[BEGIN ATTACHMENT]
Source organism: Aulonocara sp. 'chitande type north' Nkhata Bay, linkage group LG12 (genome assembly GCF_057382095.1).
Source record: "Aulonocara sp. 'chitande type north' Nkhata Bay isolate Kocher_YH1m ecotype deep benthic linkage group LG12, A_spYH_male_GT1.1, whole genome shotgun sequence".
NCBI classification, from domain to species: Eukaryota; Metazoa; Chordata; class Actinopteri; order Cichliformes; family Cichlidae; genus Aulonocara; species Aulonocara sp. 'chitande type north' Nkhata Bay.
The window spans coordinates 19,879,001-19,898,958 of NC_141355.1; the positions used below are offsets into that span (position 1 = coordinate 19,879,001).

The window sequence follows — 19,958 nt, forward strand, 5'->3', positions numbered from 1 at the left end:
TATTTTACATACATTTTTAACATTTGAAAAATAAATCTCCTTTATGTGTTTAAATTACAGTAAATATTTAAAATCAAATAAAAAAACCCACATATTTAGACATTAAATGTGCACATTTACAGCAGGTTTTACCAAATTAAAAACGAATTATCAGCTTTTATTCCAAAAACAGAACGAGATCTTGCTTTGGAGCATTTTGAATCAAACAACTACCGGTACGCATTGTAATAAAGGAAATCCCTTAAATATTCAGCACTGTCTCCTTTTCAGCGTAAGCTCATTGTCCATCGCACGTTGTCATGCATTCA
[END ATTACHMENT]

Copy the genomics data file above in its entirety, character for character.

Source organism: Aulonocara sp. 'chitande type north' Nkhata Bay, linkage group LG12 (genome assembly GCF_057382095.1).
Source record: "Aulonocara sp. 'chitande type north' Nkhata Bay isolate Kocher_YH1m ecotype deep benthic linkage group LG12, A_spYH_male_GT1.1, whole genome shotgun sequence".
NCBI classification, from domain to species: Eukaryota; Metazoa; Chordata; class Actinopteri; order Cichliformes; family Cichlidae; genus Aulonocara; species Aulonocara sp. 'chitande type north' Nkhata Bay.
The window spans coordinates 19,879,001-19,898,958 of NC_141355.1; the positions used below are offsets into that span (position 1 = coordinate 19,879,001).

The window sequence follows — 19,958 nt, forward strand, 5'->3', positions numbered from 1 at the left end:
TATTTTACATACATTTTTAACATTTGAAAAATAAATCTCCTTTATGTGTTTAAATTACAGTAAATATTTAAAATCAAATAAAAAAACCCACATATTTAGACATTAAATGTGCACATTTACAGCAGGTTTTACCAAATTAAAAACGAATTATCAGCTTTTATTCCAAAAACAGAACGAGATCTTGCTTTGGAGCATTTTGAATCAAACAACTACCGGTACGCATTGTAATAAAGGAAATCCCTTAAATATTCAGCACTGTCTCCTTTTCAGCGTAAGCTCATTGTCCATCGCACGTTGTCATGCATTCA